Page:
Outdated Regulations Cannot Handle the Spike in Asylum Claims

Press Releases

November 11, 2019

IRLI comment supports proposed rule, exposes flaws in current system

WASHINGTON—In a public comment filed with the Department of Homeland Security (DHS), the Immigration Reform Law Institute (IRLI) has endorsed a proposed rule by immigration officials to remove outdated regulations for asylum applicants.The regulations at issue require, among other things, DHS to issue employment authorization cards (EADs) to aliens who have applied for but not been granted asylum within a strict 30-day deadline.

These regulations date back to a long-past era when only a small percentage of aliens detained at the border or ports of entry claimed asylum. This alien population has ballooned in numbers in recent years due to the tidal wave of illegal entries crossing the southern border.

“DHS persuasively describes three factors that have imposed major operational strains on the EAD issuance process that requires a change in regulation,” said Dale L. Wilcox, IRLI’s executive director and general counsel. “First is the massive growth in asylum applications and adjudication backlogs, which has grossly outpaced Service Center Operations’ resources. Second, DHS has been upgrading its anti-fraud controls through more centralized application processing and production of tamper-resistant documents. Third is of course the expansion in national security vetting requirements since the 9/11 attacks.

“In sum, the government today has a compelling need to extend adjudication and processing times for cases with potential eligibility issues discovered during background checks.”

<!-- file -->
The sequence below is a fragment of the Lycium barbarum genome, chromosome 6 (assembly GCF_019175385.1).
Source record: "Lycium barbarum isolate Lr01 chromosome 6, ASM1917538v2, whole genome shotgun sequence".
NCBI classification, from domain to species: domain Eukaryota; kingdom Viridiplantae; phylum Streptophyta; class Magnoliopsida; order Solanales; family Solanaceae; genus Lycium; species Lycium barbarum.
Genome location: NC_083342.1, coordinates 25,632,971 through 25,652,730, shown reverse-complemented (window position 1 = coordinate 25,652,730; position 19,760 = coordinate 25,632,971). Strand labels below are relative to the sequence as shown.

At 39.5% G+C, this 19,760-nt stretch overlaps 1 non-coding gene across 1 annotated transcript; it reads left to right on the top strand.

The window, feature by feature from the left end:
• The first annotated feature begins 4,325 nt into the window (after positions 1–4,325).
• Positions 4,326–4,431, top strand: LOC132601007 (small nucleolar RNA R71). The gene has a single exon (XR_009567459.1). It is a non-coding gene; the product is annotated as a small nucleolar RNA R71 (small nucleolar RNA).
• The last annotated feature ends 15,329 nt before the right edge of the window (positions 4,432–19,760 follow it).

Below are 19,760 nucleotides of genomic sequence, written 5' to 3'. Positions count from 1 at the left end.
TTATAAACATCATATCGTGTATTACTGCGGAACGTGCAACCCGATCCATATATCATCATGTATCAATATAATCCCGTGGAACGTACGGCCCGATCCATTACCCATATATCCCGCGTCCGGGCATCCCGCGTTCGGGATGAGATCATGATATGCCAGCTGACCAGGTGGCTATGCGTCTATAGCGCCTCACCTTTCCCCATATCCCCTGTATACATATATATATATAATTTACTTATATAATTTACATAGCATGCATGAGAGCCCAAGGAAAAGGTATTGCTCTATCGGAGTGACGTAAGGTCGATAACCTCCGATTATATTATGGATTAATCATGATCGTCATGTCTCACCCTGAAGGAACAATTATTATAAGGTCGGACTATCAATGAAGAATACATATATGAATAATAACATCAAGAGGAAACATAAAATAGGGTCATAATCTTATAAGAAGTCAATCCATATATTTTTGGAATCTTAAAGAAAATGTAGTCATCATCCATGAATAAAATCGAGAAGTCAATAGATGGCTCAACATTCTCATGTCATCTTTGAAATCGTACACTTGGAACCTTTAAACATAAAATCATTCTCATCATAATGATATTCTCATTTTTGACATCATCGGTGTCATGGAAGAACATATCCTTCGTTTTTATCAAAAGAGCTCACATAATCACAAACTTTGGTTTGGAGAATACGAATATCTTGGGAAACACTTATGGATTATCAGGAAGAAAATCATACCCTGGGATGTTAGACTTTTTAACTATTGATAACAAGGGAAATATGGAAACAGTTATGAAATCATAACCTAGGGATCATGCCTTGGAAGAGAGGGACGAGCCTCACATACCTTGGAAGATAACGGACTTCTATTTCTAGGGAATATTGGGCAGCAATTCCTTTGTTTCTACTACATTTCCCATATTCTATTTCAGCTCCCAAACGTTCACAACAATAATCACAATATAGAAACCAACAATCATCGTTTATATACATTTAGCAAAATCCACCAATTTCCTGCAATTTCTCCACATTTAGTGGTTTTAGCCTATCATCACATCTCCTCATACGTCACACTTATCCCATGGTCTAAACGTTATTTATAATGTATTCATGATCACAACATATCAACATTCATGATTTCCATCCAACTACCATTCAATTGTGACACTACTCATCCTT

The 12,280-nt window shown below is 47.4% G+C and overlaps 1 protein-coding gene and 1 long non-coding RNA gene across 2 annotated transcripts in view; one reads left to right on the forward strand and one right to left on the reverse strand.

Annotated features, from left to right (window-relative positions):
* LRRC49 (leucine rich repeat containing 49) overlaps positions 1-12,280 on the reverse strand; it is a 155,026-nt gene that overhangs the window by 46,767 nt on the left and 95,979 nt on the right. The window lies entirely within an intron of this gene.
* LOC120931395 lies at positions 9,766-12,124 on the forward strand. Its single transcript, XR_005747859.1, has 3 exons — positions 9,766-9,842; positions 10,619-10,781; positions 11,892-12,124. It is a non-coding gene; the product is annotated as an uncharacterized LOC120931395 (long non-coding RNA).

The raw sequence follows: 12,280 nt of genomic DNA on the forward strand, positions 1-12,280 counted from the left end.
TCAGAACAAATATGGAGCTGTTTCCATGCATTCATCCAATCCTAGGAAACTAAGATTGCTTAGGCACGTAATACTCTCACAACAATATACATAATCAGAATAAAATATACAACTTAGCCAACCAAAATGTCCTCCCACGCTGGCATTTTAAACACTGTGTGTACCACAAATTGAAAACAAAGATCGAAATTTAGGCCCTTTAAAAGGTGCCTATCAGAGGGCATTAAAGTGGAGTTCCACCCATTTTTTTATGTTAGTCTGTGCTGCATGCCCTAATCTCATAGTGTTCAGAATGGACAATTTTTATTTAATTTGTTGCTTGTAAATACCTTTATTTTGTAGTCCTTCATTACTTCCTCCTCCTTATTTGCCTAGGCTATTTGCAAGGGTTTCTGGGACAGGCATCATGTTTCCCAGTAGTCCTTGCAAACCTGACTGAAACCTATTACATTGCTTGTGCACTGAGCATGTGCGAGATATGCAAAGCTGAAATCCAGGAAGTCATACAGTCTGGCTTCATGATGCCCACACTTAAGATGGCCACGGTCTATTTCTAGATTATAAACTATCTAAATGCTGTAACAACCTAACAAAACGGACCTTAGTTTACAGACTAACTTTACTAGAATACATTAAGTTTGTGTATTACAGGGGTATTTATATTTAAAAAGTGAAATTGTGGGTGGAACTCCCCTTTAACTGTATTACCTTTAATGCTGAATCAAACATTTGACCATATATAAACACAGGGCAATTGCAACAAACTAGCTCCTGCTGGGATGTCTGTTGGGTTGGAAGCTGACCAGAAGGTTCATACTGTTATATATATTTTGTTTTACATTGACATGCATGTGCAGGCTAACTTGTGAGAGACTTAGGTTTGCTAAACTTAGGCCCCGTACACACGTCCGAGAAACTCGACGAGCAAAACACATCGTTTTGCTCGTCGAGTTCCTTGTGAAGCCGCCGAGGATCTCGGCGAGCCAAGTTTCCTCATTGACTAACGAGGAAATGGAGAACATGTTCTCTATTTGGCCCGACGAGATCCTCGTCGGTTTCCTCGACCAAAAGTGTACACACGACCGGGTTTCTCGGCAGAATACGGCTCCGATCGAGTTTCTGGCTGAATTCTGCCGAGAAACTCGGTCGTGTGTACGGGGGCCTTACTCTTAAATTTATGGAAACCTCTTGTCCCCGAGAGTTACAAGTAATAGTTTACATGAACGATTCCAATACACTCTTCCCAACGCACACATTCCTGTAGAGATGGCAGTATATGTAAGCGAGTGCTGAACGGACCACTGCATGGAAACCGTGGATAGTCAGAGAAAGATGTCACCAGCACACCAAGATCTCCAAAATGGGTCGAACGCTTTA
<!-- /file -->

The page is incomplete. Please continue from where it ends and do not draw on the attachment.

But the apparent “straw that broke the camel’s back” and forced the government to drop these 25-year old deadlines was a lawsuit, Rosario v. USCIS, filed by anti-borders groups on behalf of some anonymous alien applicants. In late 2018 a federal district judge ordered the government to meet the 30-day limit for every applicant, by transferring however many immigration investigators were needed from work on other critical immigration applications and backlogs.

“This is one more disturbing example of incompetent micro-management of immigration policy by an activist judge,” stated IRLI Senior Counsel Michael Hethmon. “Not only has this shocking order disrupted and slowed the processing of thousands of immigration benefit requests for law-abiding immigrants, but the court sealed most of the case files from the public.”

Some anti-borders activists called on DHS to increase hiring and specialized training for EAD application examiners in order to keep the 30-day deadline in place. IRLI commented that these proposals show bad faith.

“By law USCIS must fund all its operations, including fraud and national security screening, through user fees,” noted Hethmon. “The anti-borders lobby hypocritically objects to paying fees to fund a very costly new corps of federal employees. Their real objective is to cause an already strained national system to break down and force the government to amnesty huge numbers of otherwise bogus asylum applicants into the United States.”

“IRLI will continue to investigate and identify the public interest at stake in these bureaucratic battles that are so difficult for citizens to monitor,” said Wilcox.

IRLI’s public comments were filed in response to the DHS notice of proposed rulemaking (NPRM), Removal of 30-Day Processing Provision for Asylum Applicant-Related Form I-765 Employment Authorization Applications, DHS Docket No. USCIS-2018-0001, published at 84 Fed. Reg. 47148 on September 9, 2019.

For additional information, contact: Brian Lonergan • 202-232-5590 • [email protected]

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